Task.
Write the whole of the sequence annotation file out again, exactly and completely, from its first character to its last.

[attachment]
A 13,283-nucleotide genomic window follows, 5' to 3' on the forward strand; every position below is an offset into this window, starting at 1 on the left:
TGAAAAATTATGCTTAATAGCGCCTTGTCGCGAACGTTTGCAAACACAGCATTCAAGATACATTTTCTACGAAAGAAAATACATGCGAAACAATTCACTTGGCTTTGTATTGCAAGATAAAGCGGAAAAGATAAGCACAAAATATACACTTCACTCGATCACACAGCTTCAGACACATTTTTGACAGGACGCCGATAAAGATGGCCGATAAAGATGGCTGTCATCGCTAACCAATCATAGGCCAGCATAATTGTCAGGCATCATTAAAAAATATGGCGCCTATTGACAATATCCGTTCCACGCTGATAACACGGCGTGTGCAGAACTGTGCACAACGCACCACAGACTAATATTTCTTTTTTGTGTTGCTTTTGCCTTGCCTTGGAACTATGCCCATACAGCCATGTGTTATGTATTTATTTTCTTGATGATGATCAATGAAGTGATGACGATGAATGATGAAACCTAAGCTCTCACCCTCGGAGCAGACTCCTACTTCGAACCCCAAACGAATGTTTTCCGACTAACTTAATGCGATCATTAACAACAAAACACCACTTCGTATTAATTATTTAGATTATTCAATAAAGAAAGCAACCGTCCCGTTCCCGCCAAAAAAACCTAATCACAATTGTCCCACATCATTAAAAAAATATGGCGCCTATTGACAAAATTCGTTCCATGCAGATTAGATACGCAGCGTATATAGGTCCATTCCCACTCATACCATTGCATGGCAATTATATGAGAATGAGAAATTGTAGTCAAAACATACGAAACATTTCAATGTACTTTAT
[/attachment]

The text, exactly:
A 13,283-nucleotide genomic window follows, 5' to 3' on the forward strand; every position below is an offset into this window, starting at 1 on the left:
TGAAAAATTATGCTTAATAGCGCCTTGTCGCGAACGTTTGCAAACACAGCATTCAAGATACATTTTCTACGAAAGAAAATACATGCGAAACAATTCACTTGGCTTTGTATTGCAAGATAAAGCGGAAAAGATAAGCACAAAATATACACTTCACTCGATCACACAGCTTCAGACACATTTTTGACAGGACGCCGATAAAGATGGCCGATAAAGATGGCTGTCATCGCTAACCAATCATAGGCCAGCATAATTGTCAGGCATCATTAAAAAATATGGCGCCTATTGACAATATCCGTTCCACGCTGATAACACGGCGTGTGCAGAACTGTGCACAACGCACCACAGACTAATATTTCTTTTTTGTGTTGCTTTTGCCTTGCCTTGGAACTATGCCCATACAGCCATGTGTTATGTATTTATTTTCTTGATGATGATCAATGAAGTGATGACGATGAATGATGAAACCTAAGCTCTCACCCTCGGAGCAGACTCCTACTTCGAACCCCAAACGAATGTTTTCCGACTAACTTAATGCGATCATTAACAACAAAACACCACTTCGTATTAATTATTTAGATTATTCAATAAAGAAAGCAACCGTCCCGTTCCCGCCAAAAAAACCTAATCACAATTGTCCCACATCATTAAAAAAATATGGCGCCTATTGACAAAATTCGTTCCATGCAGATTAGATACGCAGCGTATATAGGTCCATTCCCACTCATACCATTGCATGGCAATTATATGAGAATGAGAAATTGTAGTCAAAACATACGAAACATTTCAATGTACTTTAT